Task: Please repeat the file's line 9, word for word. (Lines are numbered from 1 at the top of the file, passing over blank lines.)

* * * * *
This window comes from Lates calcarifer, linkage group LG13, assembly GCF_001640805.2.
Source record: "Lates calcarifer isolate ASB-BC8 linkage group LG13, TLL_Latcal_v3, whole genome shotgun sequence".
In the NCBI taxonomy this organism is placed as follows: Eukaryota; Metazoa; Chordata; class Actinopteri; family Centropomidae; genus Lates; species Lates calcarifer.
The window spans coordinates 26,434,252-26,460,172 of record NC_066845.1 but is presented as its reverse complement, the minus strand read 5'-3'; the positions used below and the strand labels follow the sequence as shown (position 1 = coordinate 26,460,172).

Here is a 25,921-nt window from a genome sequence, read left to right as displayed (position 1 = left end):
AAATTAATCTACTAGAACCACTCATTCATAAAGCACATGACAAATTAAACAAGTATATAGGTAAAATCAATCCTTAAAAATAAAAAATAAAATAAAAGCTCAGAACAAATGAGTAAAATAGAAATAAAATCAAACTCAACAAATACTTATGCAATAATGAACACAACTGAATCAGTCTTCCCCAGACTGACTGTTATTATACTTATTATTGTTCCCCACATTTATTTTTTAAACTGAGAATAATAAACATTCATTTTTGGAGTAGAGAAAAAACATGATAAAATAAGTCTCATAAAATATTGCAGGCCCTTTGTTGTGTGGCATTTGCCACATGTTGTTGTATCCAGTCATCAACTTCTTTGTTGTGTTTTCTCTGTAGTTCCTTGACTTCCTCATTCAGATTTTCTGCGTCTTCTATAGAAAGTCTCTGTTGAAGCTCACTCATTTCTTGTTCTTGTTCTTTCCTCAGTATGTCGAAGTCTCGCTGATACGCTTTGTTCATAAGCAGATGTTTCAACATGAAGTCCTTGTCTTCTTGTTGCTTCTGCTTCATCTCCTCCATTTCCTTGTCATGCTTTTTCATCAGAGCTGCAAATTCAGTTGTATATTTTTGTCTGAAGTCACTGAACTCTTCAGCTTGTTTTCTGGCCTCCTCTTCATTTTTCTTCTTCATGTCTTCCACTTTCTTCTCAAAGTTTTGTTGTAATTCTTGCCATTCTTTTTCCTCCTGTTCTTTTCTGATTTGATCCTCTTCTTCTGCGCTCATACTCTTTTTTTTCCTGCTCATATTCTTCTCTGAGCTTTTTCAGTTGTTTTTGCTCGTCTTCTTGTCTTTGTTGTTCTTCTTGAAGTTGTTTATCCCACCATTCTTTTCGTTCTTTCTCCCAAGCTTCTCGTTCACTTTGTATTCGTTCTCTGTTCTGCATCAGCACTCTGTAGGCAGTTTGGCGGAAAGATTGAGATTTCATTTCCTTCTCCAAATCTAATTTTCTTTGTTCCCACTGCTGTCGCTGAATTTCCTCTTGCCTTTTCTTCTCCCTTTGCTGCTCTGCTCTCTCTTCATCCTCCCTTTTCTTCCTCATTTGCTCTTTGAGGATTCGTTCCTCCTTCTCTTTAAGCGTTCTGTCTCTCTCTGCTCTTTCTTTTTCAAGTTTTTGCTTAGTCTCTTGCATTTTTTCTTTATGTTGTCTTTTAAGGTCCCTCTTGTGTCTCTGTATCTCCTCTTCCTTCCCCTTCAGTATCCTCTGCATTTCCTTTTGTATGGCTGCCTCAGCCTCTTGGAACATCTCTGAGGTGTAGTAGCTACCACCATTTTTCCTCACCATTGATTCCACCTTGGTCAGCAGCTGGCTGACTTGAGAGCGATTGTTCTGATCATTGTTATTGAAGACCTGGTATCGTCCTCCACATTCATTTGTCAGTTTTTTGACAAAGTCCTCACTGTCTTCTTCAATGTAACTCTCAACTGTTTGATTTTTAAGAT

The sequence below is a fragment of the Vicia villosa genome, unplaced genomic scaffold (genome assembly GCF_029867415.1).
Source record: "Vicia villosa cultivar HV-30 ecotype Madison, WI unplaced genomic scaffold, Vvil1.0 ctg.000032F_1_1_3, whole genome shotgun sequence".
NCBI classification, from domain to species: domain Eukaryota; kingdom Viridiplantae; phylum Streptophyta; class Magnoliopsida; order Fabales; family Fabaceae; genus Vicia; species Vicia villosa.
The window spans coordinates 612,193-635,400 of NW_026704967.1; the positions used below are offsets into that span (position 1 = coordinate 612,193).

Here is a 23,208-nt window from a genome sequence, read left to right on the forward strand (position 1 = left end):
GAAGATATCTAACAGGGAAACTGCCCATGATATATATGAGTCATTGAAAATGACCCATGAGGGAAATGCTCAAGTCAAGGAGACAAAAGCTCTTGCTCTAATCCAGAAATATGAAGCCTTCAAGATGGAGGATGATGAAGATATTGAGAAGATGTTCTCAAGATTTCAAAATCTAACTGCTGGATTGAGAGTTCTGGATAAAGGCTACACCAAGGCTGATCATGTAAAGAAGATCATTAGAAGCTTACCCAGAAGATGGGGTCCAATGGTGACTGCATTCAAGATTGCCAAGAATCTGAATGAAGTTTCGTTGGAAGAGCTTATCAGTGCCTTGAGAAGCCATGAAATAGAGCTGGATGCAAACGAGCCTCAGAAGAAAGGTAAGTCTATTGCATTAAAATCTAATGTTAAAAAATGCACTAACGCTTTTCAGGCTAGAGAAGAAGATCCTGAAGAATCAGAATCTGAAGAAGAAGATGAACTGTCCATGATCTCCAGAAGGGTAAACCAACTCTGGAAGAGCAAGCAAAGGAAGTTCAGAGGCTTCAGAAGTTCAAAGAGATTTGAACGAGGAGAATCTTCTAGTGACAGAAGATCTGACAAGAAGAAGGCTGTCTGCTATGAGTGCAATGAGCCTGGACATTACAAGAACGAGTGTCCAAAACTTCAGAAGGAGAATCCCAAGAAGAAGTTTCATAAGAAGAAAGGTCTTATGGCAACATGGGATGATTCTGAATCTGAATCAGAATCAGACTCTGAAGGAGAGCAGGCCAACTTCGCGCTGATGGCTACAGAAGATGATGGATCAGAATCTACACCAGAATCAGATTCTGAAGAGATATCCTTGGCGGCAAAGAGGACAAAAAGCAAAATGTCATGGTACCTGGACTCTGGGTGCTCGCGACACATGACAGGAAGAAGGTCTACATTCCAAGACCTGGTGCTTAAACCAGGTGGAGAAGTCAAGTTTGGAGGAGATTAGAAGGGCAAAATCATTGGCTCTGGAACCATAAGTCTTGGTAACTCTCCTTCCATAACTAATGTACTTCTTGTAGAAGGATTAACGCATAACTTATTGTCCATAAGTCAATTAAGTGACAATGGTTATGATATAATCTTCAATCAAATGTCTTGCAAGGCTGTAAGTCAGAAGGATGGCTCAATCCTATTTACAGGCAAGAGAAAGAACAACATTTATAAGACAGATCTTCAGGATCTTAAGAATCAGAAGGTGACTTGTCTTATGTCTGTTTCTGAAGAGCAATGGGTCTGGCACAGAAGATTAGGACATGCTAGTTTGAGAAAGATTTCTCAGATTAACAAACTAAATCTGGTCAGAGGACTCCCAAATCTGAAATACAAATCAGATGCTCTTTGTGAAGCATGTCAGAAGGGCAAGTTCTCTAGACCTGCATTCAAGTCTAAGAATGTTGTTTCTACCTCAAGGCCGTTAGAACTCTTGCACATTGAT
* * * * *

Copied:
NCBI classification, from domain to species: domain Eukaryota; kingdom Viridiplantae; phylum Streptophyta; class Magnoliopsida; order Fabales; family Fabaceae; genus Vicia; species Vicia villosa.